11. Naster

    Naster New Member

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    Steam will always have at least one competitor: piracy. Even if Steam was to get a monopoly on the market AND start abusing it by bloating prices artificially or something, I think many potential customers would then just opt for pirating their games - or simply not get them at all.

    Still, I'm not saying that Origin can't be good for the market.
     
  12. Waynio

    Waynio Relaxing

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    I'll probably never buy games direct from EA because of the max prices they ask for, same with most games on steam on day 1, I just go wherever it's cheapest & it's always cheapest at retail from online stores other than when steam or origin have nice sales, just some games like ubisoft & other publishers games I prefer to get digital because I don't think you can input the cd key to get the digi version from any service so the more game publishers use steamworks the better I say :).
     
  13. PaulC2K

    PaulC2K PC Master Race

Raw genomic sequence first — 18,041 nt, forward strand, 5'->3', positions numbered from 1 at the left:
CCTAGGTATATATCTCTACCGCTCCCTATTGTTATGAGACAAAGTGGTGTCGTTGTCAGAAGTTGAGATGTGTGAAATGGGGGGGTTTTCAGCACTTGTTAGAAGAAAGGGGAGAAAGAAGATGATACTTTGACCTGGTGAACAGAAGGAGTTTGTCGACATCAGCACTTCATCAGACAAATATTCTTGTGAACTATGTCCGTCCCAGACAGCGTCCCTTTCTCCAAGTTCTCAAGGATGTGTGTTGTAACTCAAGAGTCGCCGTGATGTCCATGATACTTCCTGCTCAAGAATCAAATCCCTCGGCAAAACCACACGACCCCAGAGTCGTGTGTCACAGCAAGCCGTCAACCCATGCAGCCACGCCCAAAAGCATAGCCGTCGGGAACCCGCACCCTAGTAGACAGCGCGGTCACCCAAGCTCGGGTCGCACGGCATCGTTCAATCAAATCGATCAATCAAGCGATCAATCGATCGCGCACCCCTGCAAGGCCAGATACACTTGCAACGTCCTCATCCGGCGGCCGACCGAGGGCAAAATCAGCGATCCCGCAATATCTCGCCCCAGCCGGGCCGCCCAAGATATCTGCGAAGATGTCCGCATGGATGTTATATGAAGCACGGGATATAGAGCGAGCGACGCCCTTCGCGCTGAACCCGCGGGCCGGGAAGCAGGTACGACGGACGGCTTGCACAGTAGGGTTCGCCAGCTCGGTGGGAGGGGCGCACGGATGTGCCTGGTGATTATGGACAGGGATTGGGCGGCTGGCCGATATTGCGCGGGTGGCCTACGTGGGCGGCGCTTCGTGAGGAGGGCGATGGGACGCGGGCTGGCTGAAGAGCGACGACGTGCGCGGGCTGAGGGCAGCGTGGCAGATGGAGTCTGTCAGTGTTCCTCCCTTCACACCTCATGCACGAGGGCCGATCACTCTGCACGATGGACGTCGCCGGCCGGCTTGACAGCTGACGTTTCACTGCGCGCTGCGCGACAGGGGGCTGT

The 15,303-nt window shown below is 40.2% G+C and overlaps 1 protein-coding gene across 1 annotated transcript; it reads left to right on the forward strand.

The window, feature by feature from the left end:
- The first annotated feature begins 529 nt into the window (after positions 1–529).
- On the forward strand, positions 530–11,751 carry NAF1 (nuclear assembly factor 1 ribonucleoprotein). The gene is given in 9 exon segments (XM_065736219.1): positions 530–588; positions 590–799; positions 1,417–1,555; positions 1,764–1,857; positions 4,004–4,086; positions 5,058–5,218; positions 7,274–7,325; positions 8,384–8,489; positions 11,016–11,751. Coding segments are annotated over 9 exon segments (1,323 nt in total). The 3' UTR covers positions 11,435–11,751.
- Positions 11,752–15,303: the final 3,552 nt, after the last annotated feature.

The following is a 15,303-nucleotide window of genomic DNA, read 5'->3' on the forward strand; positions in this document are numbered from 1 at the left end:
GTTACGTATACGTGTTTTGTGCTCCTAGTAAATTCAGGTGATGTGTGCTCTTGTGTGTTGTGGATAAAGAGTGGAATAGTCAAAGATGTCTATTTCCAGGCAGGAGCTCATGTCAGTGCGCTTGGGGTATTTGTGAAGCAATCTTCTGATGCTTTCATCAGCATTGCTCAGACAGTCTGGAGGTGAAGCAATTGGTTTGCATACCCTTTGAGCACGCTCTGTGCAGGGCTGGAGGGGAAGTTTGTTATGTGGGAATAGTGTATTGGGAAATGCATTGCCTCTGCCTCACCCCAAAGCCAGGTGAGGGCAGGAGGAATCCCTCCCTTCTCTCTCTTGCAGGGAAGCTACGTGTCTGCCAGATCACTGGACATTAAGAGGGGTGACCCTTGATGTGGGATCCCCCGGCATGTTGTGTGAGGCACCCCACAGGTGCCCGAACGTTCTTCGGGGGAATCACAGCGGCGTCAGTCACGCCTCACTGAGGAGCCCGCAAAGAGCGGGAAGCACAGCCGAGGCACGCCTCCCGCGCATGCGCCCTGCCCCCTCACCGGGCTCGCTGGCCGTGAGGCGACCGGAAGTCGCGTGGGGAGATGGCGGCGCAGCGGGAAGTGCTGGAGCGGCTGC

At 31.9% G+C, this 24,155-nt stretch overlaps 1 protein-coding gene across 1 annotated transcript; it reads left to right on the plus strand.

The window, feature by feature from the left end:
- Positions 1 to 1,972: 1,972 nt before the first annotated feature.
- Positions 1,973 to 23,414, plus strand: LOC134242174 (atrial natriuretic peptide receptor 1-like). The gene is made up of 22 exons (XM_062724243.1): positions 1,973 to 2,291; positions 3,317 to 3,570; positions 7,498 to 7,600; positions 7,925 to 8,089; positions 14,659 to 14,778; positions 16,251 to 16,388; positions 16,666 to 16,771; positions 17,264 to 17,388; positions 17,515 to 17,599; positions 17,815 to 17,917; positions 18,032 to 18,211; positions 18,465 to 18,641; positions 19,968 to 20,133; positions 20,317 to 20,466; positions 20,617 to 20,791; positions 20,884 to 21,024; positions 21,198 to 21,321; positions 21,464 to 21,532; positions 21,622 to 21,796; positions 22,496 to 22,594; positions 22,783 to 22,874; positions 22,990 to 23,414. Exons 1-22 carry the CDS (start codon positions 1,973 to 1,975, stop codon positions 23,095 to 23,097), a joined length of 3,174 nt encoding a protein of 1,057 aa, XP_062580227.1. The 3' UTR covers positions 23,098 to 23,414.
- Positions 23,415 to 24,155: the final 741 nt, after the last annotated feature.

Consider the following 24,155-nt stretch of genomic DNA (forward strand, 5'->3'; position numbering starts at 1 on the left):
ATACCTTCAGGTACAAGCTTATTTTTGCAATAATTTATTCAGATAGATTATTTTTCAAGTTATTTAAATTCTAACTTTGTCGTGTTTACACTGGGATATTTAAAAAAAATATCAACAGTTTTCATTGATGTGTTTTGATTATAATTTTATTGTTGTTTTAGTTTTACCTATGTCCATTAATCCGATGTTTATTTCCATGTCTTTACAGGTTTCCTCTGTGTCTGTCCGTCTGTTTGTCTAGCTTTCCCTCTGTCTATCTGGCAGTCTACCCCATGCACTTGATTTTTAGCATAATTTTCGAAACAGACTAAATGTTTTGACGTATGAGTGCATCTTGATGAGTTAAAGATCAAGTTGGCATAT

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    Thats the weirdest way of looking at it ive ever seen :D

    What influences pricing mainly is costs and demand (irrelevent in this case).
    The costs between EA selling a game to a physical store, shipping/transportation, storage/rent, and store taking a profit on the sale, versus an online DD store, bandwidth & general hosting costs. Its vastly cheaper for EA to sell it via digital means, and cut out your Amazons, Tescos, GAME etc who buy at say £15 to sell to you at £25. EA could probably sell it at £16 and make the same profit.
    So theoretically EA could sell to retailers at £15, by their DD at £16, but instead as we know they charge way more, the RRP, say £30, and it becomes the more expensive option despite it being more profitable for them at say £20, and makes it the cheapest place to buy.